FAVORITE FILMS….FOR EACH YEAR OF MY LIFE…BY DECADE…CUE THE SIXTIES

At least according to Terry Teachout, this idea has been going around. Terry’s own list is here (it’s a pretty good one). The idea is to take each year of your life and list your favorite film from that year.

For me, “favorite” is a simple concept. It’s whatever resides at the matrix of what I like the best and what has meant the most. I tend to emphasize this quality over what I think is “great” anyway (though, unsurprisingly, there is considerable overlap…we tend to elevate what we like, though I also like to believe that what we like can elevate us).

I want to drill down a bit, though (including links to those films I’ve written about at length and mentioning the close competition, when it exists), so I’m going to post these by decade…starting conveniently enough with the decade I was born in and am most fascinated by…

1960 The Apartment (Billy Wilder) (over Swiss Family Robinson and Psycho)

1961 The Guns of Navarone (J. Lee Thompson…and, for once, truth in advertising)

1962 The Miracle Worker (Arthur Penn) (over The Man Who Shot Liberty Valance, Ride the High Country, Cape Fear, The Manchurian Candidate…I could go on. Easily the strongest film year of my lifetime.)

1963 Charade (Stanley Donen)  (over The Great Escape and Hud)

1964 The T.A.M.I. Show (Steve Binder) (Actually a strong year, but….no competition)

1965 A High Wind in Jamaica (Alexander Mackendrick) (over That Darn Cat and The Truth About Spring)

1966 Gambit  (Ronald Neame) (over A Man For All Seasons and El Dorado)

1967 The Graduate (Mike Nichols) (over Wait Until Dark, Hombre, Don’t Look Back and the Soviet version of War and Peace)

1968 Monterrey Pop (D.A. Pennebaker) (over Where Eagles Dare…Interesting decision if I took one of those liberties I’m prone to take and considered Elvis’ Comeback Special a film. Glad I don’t have to make it.)

1969 Medium Cool (Haskell Wexler) (over Support Your Local Sheriff...it was a very strange year.)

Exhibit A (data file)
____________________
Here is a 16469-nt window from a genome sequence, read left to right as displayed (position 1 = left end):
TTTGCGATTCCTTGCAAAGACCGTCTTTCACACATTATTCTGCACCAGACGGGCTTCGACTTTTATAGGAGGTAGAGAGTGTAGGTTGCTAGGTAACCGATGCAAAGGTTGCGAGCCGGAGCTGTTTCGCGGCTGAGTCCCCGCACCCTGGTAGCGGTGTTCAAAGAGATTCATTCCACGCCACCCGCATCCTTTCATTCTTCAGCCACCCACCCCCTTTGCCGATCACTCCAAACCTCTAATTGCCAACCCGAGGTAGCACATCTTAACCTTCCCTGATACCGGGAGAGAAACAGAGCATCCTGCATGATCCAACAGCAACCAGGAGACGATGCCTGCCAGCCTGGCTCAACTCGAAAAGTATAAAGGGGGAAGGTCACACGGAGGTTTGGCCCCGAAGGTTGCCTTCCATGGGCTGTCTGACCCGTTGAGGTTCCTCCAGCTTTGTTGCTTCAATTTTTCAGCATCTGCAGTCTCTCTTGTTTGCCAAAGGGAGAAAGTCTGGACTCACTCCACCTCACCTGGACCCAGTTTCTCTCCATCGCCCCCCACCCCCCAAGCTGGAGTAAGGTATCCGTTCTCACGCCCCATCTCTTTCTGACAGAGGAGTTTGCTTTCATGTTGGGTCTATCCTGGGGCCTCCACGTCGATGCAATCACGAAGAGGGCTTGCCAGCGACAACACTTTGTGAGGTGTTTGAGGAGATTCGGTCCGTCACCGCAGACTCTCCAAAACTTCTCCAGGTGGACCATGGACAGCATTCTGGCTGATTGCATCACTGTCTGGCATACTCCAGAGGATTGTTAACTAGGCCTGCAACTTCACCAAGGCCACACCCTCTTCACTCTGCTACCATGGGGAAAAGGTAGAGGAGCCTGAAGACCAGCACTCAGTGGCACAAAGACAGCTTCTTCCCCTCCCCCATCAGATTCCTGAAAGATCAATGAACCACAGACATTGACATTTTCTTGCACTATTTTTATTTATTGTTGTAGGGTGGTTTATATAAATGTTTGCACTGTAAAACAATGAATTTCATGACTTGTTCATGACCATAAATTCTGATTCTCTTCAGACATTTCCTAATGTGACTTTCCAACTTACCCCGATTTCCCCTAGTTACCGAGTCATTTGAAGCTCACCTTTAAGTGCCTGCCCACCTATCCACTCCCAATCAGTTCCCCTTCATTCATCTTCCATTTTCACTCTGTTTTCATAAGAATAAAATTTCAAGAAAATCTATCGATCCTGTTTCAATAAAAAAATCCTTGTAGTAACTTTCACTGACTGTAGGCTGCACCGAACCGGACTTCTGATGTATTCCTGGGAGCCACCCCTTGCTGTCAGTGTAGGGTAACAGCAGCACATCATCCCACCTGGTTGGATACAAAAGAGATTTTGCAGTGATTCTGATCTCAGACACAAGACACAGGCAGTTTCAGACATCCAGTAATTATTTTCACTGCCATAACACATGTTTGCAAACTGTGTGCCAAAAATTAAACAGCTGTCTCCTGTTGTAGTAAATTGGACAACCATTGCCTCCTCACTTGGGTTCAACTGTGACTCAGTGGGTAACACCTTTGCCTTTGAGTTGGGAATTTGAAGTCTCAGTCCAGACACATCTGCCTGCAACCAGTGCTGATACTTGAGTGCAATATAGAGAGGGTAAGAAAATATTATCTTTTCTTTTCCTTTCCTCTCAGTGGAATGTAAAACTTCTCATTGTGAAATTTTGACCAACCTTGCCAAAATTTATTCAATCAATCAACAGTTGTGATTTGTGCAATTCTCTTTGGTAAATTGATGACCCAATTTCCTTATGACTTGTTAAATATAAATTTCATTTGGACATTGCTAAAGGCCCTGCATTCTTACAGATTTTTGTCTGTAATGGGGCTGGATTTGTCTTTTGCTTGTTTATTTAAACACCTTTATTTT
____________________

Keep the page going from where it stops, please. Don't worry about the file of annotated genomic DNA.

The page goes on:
Overall, a strong decade. As will be the 70s. After that….dicey.

 

 

 

 

 

IT JUST TAKES ONE…(Mike Nichols, Jimmy Ruffin, R.I.P.)

They both did plenty of fine work (in Nichols’ case, much of it with his partner Elaine May).

They each had a moment of singular genius in them.

And, as Orson Welles said–it just takes one.

So, then,  now–and a thousand years from now, if the world’s still worth living in–here’s to singular moments:

 

 

HAVING FUN WITH THE CELLULOID SIXTIES

TAMITICKET

Sheila O’Malley recently participated in–and linked to–an interesting poll of best/favorite movies from the 60’s that posted here.

I don’t do a lot of these, but this concept was pretty interesting, mostly because, well, the sixties are always interesting. Besides I haven’t done any autobiography for a while (and that’s what such lists always amount to) and this was something I could get my head around. There weren’t so many contenders it made my head swim (as would be the case in the forties or fifties or probably even the thirties). And there were enough that I cared about to make it worthwhile (as would not be the case from the eighties onward). The poll (which I recommend as interesting reading) had everyone put their choices in order, so I’ll do the same…albeit with commentary:

1) The T.A.M.I. Show (1964–Steve Binder): Greater in every conceivable way than A Hard Day’s Night, which is pretty great on its own. Binder, who directed Elvis’ comeback special among many other things, should absolutely be in the Rock and Roll Hall of Fame. This would be a huge cultural touchstone if only for preserving a visual record of James Brown’s stage show, but it’s much, much more than that.